At Macalester College, my teaching load was 3:2 which was moderately high and the balance between research and teaching was about 30:70. I expected that if I had produced one or two more peer-reviewed journal articles, finished my book, and kept up high enrollment in my classes, that I would have gotten tenure since my student course reviews were positive.

At lower tier state university systems where the emphasis is on teaching is very high (with a workload of 4 courses a semester or quarter 4:4 or 4:4:3), the expectations for continuing scholarship are minimal. Often just a few papers, a conference or two, and perhaps a book manuscript are all you need for tenure. Morale is often very low among the faculty body at these institutions, judging from what I can tell from my friends who landed up in thee types of places. They do not expect to ever be able to leave.

Postdocs: Post-doctoral fellowships are usually term-limited to one or two years. Some post-docs require the full-teaching load (2:2 or 3:2) while others have a greatly lessened teaching requirement (1:0 or 1:1). The intent for post-docs is to bring new blood and cutting edge research to campuses, while not encumbering the institution with the necessity of a permanent position. I have heard stories of post-docs at liberal arts colleges turning into real positions, but like many things in academic life, never believe anything until you have it in writing from the provost. Post-docs are great places to focus on your publishing -- especially getting your book done.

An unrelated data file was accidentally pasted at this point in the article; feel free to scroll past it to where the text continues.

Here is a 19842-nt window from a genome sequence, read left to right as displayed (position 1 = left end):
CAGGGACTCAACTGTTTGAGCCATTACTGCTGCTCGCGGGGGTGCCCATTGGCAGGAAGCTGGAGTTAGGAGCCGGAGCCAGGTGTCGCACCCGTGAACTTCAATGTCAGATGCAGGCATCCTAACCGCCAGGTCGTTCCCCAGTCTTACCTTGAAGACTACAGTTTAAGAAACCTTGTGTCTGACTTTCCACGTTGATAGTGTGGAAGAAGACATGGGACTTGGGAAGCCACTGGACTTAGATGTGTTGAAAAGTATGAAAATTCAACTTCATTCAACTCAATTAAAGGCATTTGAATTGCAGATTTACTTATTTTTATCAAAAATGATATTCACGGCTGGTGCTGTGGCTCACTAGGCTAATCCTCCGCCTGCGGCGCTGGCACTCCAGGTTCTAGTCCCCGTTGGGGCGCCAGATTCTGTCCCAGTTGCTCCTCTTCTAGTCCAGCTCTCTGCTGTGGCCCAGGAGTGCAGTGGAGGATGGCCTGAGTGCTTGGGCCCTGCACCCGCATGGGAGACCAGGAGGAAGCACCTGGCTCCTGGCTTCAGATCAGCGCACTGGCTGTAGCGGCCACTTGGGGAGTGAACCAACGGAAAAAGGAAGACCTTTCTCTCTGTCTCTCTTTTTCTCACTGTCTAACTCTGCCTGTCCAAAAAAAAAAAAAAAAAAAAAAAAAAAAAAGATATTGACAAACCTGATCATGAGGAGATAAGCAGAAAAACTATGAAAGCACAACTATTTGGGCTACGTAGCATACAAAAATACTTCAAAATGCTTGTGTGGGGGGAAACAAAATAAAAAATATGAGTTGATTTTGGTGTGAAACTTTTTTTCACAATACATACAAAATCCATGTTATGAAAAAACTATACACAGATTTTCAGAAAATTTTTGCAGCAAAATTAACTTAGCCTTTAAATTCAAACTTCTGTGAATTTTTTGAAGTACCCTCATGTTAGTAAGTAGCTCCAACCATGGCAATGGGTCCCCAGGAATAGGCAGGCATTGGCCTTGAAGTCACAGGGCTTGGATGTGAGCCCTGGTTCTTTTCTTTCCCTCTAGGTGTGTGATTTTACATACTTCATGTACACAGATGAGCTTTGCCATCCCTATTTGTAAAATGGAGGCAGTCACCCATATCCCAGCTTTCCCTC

Summary: You should always ask what the course load is and what the tenure expectations are when job interviewing.* If you accept a job at a place with a very high teaching load, it may be very difficult for you to switch to a job at a research university unless you manage to do so within the first couple of years. Basically, your teaching load will be so heavy that you will not be able to publish enough to be marketable to a research university. On the other hand, as long as you're a good teacher, you're guaranteed to get tenure. It's a tradeoff of risk vs. benefit or was that teaching workload vs. stress? One of those....

*Note: Yale and Harvard are unique in telling the junior faculty that there are no tenure expectations because junior faculty are not expected to get tenure. More on that in a separate entry.

Leave a comment

New!: You can sign in using your Facebook, Google, OpenID, mixi, Yahoo, MovableType, or other third-party authentication system.

Type the characters you see in the picture above.

Monthly Archives

Sponsored Links

Powered by Movable Type 5.11

Sponsored by



Sponsored Links

About this Entry

This page contains a single entry by Karen Nakamura published on May 28, 2005 10:03 AM.

Equipment: Canon EOS digital image storage problem was the previous entry in this blog.

Film: Two documentary films is the next entry in this blog.

Find recent content on the main index or look in the archives to find all content.

August 2014

Sun Mon Tue Wed Thu Fri Sat
          1 2
3 4 5 6 7 8 9
10 11 12 13 14 15 16
17 18 19 20 21 22 23
24 25 26 27 28 29 30